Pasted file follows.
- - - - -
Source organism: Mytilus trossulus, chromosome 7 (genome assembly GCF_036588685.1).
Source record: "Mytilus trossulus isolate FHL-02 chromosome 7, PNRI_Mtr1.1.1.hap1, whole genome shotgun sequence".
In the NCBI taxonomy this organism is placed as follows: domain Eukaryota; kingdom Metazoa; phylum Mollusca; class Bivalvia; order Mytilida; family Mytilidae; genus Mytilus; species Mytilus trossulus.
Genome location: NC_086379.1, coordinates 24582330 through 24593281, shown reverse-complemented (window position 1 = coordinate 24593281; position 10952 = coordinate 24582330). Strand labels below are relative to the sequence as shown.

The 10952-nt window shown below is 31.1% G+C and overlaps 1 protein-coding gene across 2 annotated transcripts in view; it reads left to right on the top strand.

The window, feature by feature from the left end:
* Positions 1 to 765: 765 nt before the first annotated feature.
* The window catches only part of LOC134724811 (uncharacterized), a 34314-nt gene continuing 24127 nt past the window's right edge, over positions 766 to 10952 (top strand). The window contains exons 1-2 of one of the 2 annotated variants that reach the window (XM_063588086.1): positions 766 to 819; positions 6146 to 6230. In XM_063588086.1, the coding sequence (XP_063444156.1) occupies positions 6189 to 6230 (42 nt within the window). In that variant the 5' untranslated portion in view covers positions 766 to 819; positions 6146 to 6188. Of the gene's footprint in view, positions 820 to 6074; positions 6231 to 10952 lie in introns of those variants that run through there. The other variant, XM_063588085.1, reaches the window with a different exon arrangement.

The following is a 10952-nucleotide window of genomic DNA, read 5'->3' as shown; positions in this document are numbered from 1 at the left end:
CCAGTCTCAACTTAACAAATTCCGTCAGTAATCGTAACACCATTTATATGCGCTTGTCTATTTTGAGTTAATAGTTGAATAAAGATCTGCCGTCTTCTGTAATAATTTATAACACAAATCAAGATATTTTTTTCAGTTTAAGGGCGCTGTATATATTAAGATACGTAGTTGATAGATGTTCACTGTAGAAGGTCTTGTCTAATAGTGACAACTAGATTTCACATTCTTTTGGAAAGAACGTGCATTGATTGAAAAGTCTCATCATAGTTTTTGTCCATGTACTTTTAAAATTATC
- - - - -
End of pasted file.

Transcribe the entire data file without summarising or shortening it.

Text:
Source organism: Mytilus trossulus, chromosome 7 (genome assembly GCF_036588685.1).
Source record: "Mytilus trossulus isolate FHL-02 chromosome 7, PNRI_Mtr1.1.1.hap1, whole genome shotgun sequence".
In the NCBI taxonomy this organism is placed as follows: domain Eukaryota; kingdom Metazoa; phylum Mollusca; class Bivalvia; order Mytilida; family Mytilidae; genus Mytilus; species Mytilus trossulus.
Genome location: NC_086379.1, coordinates 24582330 through 24593281, shown reverse-complemented (window position 1 = coordinate 24593281; position 10952 = coordinate 24582330). Strand labels below are relative to the sequence as shown.

The 10952-nt window shown below is 31.1% G+C and overlaps 1 protein-coding gene across 2 annotated transcripts in view; it reads left to right on the top strand.

The window, feature by feature from the left end:
* Positions 1 to 765: 765 nt before the first annotated feature.
* The window catches only part of LOC134724811 (uncharacterized), a 34314-nt gene continuing 24127 nt past the window's right edge, over positions 766 to 10952 (top strand). The window contains exons 1-2 of one of the 2 annotated variants that reach the window (XM_063588086.1): positions 766 to 819; positions 6146 to 6230. In XM_063588086.1, the coding sequence (XP_063444156.1) occupies positions 6189 to 6230 (42 nt within the window). In that variant the 5' untranslated portion in view covers positions 766 to 819; positions 6146 to 6188. Of the gene's footprint in view, positions 820 to 6074; positions 6231 to 10952 lie in introns of those variants that run through there. The other variant, XM_063588085.1, reaches the window with a different exon arrangement.

The following is a 10952-nucleotide window of genomic DNA, read 5'->3' as shown; positions in this document are numbered from 1 at the left end:
CCAGTCTCAACTTAACAAATTCCGTCAGTAATCGTAACACCATTTATATGCGCTTGTCTATTTTGAGTTAATAGTTGAATAAAGATCTGCCGTCTTCTGTAATAATTTATAACACAAATCAAGATATTTTTTTCAGTTTAAGGGCGCTGTATATATTAAGATACGTAGTTGATAGATGTTCACTGTAGAAGGTCTTGTCTAATAGTGACAACTAGATTTCACATTCTTTTGGAAAGAACGTGCATTGATTGAAAAGTCTCATCATAGTTTTTGTCCATGTACTTTTAAAATTATC